When the future baseball legend met the Shaker Eldress

In early November this year an article appeared in the Eastwick Press about the dedication of a new athletic field in Berlin, New York, honoring Elroy Leon Face, a Stephentown native best known for his remarkable career as a professional baseball player. His career as a relief pitcher for the Pittsburgh Pirates is legendary.

Elroy Face, better known as Roy, was born February 20, 1928 in Stephentown, New York. Sometime in the early 1930s, he crossed paths with Eldress Sarah Collins, a Shaker known for her skilled and tenacious work in webbing Shaker chairs and braiding rugs at the South Family.

Chair Salesroom, South Family, Mount Lebanon, NY, ca. 1932

Chair Salesroom, South Family, Mount Lebanon, NY, ca. 1932, Shaker Museum | Mount Lebanon: 1968.16808.1. Photographer unidentified.

Roy’s father, Joseph Face, Sr., and his mother, Bessie Rose Face, operated a boarding house owned by the Faith Knitting Mills in Averill Park, NY. Roy played baseball at Averill Park High School. Prior to this, however, Joseph worked for the Shakers at the South Family at Mount Lebanon taking care of their cows and horses. It was this work that led to the photograph shown here. The image, taken in the South Family chair showroom, shows Roy and his older brother Joseph Jr. In recent correspondence with Roy, he confirmed that he is the young boy in the photograph by answering, “It’s true!”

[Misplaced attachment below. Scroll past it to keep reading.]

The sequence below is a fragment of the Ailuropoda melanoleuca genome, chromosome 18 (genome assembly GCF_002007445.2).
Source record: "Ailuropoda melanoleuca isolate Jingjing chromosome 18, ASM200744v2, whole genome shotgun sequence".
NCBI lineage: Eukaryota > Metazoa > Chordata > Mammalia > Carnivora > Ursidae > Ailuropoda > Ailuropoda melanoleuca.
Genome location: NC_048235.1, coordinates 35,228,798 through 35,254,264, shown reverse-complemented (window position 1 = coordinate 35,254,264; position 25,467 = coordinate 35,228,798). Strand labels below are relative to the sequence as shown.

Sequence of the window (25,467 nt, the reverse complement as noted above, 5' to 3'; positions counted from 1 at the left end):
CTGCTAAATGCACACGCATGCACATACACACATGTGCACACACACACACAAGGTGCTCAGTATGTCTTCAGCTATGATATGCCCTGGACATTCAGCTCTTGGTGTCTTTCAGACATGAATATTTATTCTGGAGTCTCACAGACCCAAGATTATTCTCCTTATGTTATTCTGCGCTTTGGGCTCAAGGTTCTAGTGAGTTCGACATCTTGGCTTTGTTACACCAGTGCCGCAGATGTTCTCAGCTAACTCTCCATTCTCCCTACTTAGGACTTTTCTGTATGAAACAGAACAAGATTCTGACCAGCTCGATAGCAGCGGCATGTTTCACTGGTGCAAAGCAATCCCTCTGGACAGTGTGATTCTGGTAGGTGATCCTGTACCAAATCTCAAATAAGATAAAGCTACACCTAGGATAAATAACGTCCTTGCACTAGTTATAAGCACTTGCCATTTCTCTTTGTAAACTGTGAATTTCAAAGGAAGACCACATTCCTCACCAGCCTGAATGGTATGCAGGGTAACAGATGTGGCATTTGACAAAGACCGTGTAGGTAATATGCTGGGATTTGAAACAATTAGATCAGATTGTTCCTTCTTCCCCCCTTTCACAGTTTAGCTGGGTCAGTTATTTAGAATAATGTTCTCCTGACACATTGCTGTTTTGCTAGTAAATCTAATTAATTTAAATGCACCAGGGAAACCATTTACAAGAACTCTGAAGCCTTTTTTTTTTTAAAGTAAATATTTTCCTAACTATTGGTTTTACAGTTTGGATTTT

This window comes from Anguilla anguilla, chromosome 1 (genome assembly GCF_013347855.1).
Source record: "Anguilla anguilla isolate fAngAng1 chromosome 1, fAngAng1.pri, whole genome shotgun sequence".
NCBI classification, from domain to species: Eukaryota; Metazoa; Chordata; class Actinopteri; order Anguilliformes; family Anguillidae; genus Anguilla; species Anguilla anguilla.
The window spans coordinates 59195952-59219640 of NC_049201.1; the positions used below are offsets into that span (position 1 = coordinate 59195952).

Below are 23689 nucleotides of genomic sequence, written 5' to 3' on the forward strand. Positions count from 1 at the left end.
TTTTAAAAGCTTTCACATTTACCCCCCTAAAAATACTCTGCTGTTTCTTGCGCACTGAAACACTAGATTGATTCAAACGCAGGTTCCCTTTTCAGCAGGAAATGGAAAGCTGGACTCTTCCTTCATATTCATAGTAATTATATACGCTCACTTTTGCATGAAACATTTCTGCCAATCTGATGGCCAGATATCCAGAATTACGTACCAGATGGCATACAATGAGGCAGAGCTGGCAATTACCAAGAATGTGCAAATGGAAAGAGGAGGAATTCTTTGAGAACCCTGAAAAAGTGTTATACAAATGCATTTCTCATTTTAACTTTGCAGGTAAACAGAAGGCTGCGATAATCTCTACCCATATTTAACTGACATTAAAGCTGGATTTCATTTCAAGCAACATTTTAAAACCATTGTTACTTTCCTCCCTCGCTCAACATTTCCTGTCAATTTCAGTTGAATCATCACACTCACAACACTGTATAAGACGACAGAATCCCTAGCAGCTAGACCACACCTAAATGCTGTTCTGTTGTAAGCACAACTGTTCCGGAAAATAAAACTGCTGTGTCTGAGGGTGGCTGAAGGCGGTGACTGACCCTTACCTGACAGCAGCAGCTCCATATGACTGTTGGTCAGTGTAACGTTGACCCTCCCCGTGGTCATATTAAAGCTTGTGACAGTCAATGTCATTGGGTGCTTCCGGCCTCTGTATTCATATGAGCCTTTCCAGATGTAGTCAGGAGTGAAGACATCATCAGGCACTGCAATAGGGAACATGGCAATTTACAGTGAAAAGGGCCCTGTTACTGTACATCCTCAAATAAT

Baseball Card, “Roy Face, Pittsburgh Pirates, “ 1958

Baseball Card, “Roy Face, Pittsburgh Pirates, “ 1958, The Topps Company